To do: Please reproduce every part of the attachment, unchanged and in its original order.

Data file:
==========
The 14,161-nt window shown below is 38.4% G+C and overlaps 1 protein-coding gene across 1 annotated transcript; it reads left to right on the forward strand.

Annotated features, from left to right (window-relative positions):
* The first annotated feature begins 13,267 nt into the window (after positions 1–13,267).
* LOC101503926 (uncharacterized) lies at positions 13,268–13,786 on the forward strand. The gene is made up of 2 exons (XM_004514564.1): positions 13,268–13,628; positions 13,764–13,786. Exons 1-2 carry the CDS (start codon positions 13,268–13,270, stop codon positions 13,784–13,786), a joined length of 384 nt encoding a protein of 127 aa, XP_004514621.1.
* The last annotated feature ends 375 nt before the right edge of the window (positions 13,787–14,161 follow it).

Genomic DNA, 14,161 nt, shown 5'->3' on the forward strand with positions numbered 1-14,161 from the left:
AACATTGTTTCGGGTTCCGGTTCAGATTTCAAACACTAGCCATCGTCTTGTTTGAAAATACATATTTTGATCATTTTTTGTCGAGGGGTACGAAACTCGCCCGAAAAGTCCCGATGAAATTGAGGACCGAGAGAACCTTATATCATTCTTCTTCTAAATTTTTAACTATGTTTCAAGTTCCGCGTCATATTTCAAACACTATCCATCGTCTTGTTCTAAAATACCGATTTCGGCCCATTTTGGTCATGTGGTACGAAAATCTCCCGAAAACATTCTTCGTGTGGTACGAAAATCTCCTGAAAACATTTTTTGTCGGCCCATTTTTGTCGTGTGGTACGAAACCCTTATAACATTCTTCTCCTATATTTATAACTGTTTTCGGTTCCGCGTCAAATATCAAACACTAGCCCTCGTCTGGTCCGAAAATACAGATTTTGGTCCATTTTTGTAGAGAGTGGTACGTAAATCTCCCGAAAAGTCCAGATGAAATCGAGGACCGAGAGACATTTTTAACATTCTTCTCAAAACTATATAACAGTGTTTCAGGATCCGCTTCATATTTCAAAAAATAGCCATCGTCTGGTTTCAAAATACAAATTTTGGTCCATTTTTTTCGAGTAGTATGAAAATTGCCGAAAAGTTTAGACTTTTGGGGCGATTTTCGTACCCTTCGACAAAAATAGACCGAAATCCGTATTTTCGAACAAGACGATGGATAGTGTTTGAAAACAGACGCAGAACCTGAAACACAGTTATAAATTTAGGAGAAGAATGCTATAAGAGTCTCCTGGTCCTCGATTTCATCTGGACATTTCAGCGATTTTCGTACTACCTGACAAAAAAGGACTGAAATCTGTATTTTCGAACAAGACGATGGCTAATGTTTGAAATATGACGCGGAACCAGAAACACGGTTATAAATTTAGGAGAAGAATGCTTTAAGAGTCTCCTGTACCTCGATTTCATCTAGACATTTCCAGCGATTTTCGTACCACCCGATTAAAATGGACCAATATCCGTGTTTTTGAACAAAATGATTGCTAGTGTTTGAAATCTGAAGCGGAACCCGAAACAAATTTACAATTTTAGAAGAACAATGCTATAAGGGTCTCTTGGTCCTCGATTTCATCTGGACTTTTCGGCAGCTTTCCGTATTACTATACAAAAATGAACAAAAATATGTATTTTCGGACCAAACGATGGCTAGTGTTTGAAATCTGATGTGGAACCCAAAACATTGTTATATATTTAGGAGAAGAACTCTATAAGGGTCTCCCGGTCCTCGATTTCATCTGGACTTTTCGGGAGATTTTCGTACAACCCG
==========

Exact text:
The 14,161-nt window shown below is 38.4% G+C and overlaps 1 protein-coding gene across 1 annotated transcript; it reads left to right on the forward strand.

Annotated features, from left to right (window-relative positions):
* The first annotated feature begins 13,267 nt into the window (after positions 1–13,267).
* LOC101503926 (uncharacterized) lies at positions 13,268–13,786 on the forward strand. The gene is made up of 2 exons (XM_004514564.1): positions 13,268–13,628; positions 13,764–13,786. Exons 1-2 carry the CDS (start codon positions 13,268–13,270, stop codon positions 13,784–13,786), a joined length of 384 nt encoding a protein of 127 aa, XP_004514621.1.
* The last annotated feature ends 375 nt before the right edge of the window (positions 13,787–14,161 follow it).

Genomic DNA, 14,161 nt, shown 5'->3' on the forward strand with positions numbered 1-14,161 from the left:
AACATTGTTTCGGGTTCCGGTTCAGATTTCAAACACTAGCCATCGTCTTGTTTGAAAATACATATTTTGATCATTTTTTGTCGAGGGGTACGAAACTCGCCCGAAAAGTCCCGATGAAATTGAGGACCGAGAGAACCTTATATCATTCTTCTTCTAAATTTTTAACTATGTTTCAAGTTCCGCGTCATATTTCAAACACTATCCATCGTCTTGTTCTAAAATACCGATTTCGGCCCATTTTGGTCATGTGGTACGAAAATCTCCCGAAAACATTCTTCGTGTGGTACGAAAATCTCCTGAAAACATTTTTTGTCGGCCCATTTTTGTCGTGTGGTACGAAACCCTTATAACATTCTTCTCCTATATTTATAACTGTTTTCGGTTCCGCGTCAAATATCAAACACTAGCCCTCGTCTGGTCCGAAAATACAGATTTTGGTCCATTTTTGTAGAGAGTGGTACGTAAATCTCCCGAAAAGTCCAGATGAAATCGAGGACCGAGAGACATTTTTAACATTCTTCTCAAAACTATATAACAGTGTTTCAGGATCCGCTTCATATTTCAAAAAATAGCCATCGTCTGGTTTCAAAATACAAATTTTGGTCCATTTTTTTCGAGTAGTATGAAAATTGCCGAAAAGTTTAGACTTTTGGGGCGATTTTCGTACCCTTCGACAAAAATAGACCGAAATCCGTATTTTCGAACAAGACGATGGATAGTGTTTGAAAACAGACGCAGAACCTGAAACACAGTTATAAATTTAGGAGAAGAATGCTATAAGAGTCTCCTGGTCCTCGATTTCATCTGGACATTTCAGCGATTTTCGTACTACCTGACAAAAAAGGACTGAAATCTGTATTTTCGAACAAGACGATGGCTAATGTTTGAAATATGACGCGGAACCAGAAACACGGTTATAAATTTAGGAGAAGAATGCTTTAAGAGTCTCCTGTACCTCGATTTCATCTAGACATTTCCAGCGATTTTCGTACCACCCGATTAAAATGGACCAATATCCGTGTTTTTGAACAAAATGATTGCTAGTGTTTGAAATCTGAAGCGGAACCCGAAACAAATTTACAATTTTAGAAGAACAATGCTATAAGGGTCTCTTGGTCCTCGATTTCATCTGGACTTTTCGGCAGCTTTCCGTATTACTATACAAAAATGAACAAAAATATGTATTTTCGGACCAAACGATGGCTAGTGTTTGAAATCTGATGTGGAACCCAAAACATTGTTATATATTTAGGAGAAGAACTCTATAAGGGTCTCCCGGTCCTCGATTTCATCTGGACTTTTCGGGAGATTTTCGTACAACCCG